It rarely feels repetitive. The variety in race types, and even more-so, the two separate halves to the game, means when you’re fed up on one style you can quickly leap onto another.

Well, no. Quickly is a lie. A big lie. You can painfully slowly leap onto another. As if there’s some sort of cosmic exchange that must be taken in order to have the cars pelt at the crazy speeds on offer (often far over 200mph, and feeling like it), the rest of the game moves agonisingly slowly. For no understandable reason every single screen that appears fades in and out like an elderly man on a walker with his legs tied to a dead crocodile. Finish a race and you’re punished with watching an absolutely pointless screen tell you almost no information, before the more helpful information of how much Bounty (the game’s XP) you picked up in the race, and what extras you’ve unlocked with it. However, unlock something (and you usually do) and you’re forced to watch more painstakingly slowly presented screens of the name and logo of a new car, followed by a montage of shots of it, followed by information about it, and then finally, finally, the option to tell it to bloody well go away and let you pick a new race.

Just to restart a race takes almost 30 seconds, mostly because of the game’s most infuriating feature: the running starts. It’s a nice idea – unless you’re in a multi-car race you don’t start an event from standing. But in order to justify your moving it presents you a little video of the camera swooping down the road, showing the pursuit or action, and then depositing you just behind the car you’re controlling. There’s a button to skip this, but unbelievably it doesn’t. It may be a bit shorter, but you’re still forced to watch the same boring rubbish each time you begin the event, when all you want to do is bloody well start driving. Oh heavens, it’s agony. Everything, every damned bit from the opening splash screens to the unbelievably pointless videos explaining the rank III EMP device, cannot be skipped over. I JUST WANT TO RACE!

It’s strange that so very many of the mistakes made by Paradise are repeated here. The most frequent complaint about that game was not being able to skip the slo-mo depictions of your crashing, which are rarely any fun to watch. The same happens here, and once again you can’t skip them. And the menus are, while not as stupendously bad as Paradise’s, still a confusing muddle. While there’s nothing as obnoxious as DJ Atomica, the voiceovers explaining things to you are slow and frustrating, and like so much else, unskippable.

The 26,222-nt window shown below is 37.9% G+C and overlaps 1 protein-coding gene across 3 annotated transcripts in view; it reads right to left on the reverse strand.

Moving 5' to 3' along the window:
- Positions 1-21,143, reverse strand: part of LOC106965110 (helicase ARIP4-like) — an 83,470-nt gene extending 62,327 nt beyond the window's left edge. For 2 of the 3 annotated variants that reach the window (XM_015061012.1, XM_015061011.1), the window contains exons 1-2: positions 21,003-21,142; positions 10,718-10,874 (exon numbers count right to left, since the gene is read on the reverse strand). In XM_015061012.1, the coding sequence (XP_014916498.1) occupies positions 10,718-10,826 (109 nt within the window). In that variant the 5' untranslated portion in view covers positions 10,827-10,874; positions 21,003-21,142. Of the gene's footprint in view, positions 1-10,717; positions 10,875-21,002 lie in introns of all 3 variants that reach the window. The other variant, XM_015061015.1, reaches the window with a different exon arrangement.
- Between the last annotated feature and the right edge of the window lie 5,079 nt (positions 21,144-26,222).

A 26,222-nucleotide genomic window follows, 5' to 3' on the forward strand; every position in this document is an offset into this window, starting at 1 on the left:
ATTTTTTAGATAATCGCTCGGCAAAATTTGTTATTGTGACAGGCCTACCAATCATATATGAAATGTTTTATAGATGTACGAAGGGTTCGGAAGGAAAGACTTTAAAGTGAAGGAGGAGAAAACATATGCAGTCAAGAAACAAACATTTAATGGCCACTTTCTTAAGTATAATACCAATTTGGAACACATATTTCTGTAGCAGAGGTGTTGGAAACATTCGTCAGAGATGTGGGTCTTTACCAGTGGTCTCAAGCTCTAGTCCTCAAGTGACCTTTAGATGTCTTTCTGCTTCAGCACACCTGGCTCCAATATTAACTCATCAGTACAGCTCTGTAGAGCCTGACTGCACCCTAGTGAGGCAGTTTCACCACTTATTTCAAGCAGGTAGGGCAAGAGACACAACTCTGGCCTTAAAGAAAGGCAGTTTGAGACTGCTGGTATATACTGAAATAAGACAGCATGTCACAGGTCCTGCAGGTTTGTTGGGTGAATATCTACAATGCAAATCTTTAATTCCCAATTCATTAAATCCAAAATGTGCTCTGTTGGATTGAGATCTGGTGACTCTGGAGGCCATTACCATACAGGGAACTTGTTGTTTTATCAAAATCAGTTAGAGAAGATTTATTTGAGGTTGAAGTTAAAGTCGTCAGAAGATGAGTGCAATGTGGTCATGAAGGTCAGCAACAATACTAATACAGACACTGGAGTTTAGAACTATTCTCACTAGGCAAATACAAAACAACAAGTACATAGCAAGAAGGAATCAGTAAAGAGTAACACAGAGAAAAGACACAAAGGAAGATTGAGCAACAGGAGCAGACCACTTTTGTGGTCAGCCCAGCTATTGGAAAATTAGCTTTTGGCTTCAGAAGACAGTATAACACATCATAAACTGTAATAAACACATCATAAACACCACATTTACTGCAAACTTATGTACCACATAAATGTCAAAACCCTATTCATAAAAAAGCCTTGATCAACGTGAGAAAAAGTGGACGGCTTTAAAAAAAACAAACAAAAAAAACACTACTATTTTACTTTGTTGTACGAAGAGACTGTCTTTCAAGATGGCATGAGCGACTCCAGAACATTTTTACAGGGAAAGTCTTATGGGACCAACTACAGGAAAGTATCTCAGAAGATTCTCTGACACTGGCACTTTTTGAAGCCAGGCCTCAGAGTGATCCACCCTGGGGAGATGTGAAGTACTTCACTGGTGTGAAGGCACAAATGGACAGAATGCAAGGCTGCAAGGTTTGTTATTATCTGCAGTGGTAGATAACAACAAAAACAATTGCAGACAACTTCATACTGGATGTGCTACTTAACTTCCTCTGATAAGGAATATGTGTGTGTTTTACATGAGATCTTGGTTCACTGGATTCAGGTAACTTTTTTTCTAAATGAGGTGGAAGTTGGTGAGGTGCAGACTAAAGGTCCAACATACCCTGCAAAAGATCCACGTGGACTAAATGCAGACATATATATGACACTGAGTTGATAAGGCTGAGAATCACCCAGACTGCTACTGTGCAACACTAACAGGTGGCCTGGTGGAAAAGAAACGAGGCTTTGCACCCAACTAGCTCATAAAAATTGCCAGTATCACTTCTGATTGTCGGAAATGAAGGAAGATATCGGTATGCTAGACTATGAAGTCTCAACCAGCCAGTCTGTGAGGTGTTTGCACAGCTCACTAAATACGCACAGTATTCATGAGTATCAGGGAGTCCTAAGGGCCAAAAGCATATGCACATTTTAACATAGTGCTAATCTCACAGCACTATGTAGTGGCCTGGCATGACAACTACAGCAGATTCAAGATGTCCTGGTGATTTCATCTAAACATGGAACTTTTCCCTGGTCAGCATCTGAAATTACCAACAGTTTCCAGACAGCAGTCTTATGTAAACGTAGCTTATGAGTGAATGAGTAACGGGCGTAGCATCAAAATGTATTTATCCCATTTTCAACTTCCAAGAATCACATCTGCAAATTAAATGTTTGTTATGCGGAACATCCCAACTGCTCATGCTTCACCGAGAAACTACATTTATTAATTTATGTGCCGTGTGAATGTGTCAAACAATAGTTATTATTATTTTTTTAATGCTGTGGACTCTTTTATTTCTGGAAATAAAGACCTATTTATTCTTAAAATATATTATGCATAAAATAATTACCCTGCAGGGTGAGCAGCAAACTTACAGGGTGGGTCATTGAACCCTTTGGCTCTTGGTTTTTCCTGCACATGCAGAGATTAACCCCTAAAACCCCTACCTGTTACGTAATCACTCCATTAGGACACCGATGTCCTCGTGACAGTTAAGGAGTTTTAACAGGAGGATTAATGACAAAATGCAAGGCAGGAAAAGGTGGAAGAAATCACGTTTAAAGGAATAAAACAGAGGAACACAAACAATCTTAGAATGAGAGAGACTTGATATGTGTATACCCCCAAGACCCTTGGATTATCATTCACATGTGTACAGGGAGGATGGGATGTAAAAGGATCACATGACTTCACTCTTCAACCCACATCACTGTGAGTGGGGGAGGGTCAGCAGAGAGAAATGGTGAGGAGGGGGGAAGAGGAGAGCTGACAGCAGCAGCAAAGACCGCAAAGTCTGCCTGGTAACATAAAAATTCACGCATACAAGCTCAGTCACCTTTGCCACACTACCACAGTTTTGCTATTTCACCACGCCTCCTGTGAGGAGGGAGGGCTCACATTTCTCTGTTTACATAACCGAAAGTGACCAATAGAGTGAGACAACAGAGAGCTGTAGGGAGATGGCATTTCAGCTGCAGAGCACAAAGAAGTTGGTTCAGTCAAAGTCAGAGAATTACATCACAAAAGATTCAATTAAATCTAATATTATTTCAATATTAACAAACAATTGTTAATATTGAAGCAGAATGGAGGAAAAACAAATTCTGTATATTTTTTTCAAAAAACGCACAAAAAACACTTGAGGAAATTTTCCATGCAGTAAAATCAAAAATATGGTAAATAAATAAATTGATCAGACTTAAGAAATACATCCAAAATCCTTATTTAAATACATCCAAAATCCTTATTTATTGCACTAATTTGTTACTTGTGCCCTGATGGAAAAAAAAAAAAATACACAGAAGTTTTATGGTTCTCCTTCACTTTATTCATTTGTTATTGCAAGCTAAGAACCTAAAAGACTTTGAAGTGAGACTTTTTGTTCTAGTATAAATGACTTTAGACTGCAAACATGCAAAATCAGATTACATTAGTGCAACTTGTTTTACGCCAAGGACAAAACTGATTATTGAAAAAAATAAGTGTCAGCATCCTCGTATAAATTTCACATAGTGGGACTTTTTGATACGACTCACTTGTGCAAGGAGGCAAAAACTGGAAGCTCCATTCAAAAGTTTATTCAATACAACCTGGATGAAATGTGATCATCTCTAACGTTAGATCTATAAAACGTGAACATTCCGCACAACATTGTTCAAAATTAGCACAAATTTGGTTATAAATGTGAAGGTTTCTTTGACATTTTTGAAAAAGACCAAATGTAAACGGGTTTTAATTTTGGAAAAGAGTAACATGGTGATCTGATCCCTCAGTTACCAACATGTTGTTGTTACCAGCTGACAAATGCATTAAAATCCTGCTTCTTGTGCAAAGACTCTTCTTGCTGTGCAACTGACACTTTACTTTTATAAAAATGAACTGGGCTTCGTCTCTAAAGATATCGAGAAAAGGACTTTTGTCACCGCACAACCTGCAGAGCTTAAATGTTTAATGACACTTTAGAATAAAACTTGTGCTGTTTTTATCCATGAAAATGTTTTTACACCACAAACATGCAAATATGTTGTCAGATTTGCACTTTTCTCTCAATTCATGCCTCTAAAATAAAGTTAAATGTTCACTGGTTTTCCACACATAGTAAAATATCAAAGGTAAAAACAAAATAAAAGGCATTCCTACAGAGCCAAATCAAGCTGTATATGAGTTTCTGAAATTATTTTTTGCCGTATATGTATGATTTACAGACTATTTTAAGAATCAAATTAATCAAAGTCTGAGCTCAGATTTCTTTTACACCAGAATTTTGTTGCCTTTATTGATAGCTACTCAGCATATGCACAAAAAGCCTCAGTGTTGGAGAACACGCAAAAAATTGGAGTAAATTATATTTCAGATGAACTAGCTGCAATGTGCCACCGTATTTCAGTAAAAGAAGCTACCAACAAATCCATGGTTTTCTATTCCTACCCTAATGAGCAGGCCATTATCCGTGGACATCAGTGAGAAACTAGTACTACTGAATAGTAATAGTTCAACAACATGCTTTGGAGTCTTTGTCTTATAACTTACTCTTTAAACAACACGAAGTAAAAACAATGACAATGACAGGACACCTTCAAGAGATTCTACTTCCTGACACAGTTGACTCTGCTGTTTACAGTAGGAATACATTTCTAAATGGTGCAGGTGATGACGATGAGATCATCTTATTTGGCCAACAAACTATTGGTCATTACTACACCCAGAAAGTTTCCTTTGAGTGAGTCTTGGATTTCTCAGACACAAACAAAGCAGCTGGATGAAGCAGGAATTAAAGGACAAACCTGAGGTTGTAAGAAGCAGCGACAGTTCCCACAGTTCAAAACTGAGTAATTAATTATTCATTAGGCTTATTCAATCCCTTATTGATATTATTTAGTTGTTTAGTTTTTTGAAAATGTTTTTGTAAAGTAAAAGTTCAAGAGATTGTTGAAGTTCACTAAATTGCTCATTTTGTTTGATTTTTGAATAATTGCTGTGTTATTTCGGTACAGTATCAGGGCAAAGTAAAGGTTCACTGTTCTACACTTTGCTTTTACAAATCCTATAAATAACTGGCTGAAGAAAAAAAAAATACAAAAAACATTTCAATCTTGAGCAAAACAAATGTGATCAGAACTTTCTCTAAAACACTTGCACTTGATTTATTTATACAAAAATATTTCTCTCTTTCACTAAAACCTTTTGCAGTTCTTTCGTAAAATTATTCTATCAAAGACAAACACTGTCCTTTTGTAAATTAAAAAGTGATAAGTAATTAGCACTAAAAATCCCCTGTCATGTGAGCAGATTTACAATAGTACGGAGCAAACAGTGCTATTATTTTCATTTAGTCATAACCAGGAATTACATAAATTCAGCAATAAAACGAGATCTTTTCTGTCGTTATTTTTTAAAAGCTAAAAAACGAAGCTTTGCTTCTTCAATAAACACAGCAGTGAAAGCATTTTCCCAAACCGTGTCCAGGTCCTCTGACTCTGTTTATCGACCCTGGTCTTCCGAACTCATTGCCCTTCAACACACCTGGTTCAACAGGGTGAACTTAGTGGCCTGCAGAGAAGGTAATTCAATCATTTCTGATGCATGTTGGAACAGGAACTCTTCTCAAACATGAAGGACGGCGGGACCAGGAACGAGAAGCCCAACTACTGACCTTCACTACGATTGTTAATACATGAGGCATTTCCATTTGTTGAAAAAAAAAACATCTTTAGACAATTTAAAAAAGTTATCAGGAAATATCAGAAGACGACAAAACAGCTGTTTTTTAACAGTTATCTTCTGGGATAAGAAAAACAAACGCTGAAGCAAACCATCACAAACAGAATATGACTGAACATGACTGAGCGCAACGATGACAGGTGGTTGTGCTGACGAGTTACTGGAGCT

Another frustration of its constant cutaways are the disruption to your racing. It’s one thing if you crash, but it’s quite another when you’ve driven past a police car, and the camera is yanked away to show it to you for absolutely no discernable reason, then dropping you back in control farther down the road. It mostly drives very well for you in these times, but on a few occasions I found myself overtaken by other cars, or worse, facing a wall and crashing. Just don’t ever, ever do that! Let ME drive, for crying out loud.

But I think where I find Hot Pursuit most disappointing is in my own misaligned expectations. Loving Paradise as much as I do, I was so hoping for the vast lands you drive around to be interesting to explore. And smash. But while this expanse is utterly incredible, huge and so very varied, and absolutely gorgeous, there’s really no reason at all to use the freedrive. Surely, surely it would have made sense to let players drive around in a populated multiplayer map, as with NFS: World or Test Drive Unlimited, and let there be cops vs. robbers chases on the fly? It just seems so obviously the primary way anyone would want to use this, and it’s absent.

A far more fair comparison would be the very recent Need For Speed: World. A mediocre game – its distinguishing feature being that it’s free – it follows essentially the same model. Except World was bereft of much to do. After the disappointment it offered, Hot Pursuit is a breath of fresh air, improving on World’s already superb handling, and remembering to put in a game to use it with. But I still can’t help but wish it could have picked up on World’s freedriving world.

But but but John, if wishes were horses then there’d be far too many horses getting in everyone’s way. It’s a valid lament in a very decent game. The variety of cars, and their wank-fest expense and speed, is remarkable, the courses designed with Criterion’s exceptional skill. It constantly opens up and offers more to do, incessantly upping its ante. It’s slick and lets you feel very brilliant when you finally manage to scrape through to a Gold standard time.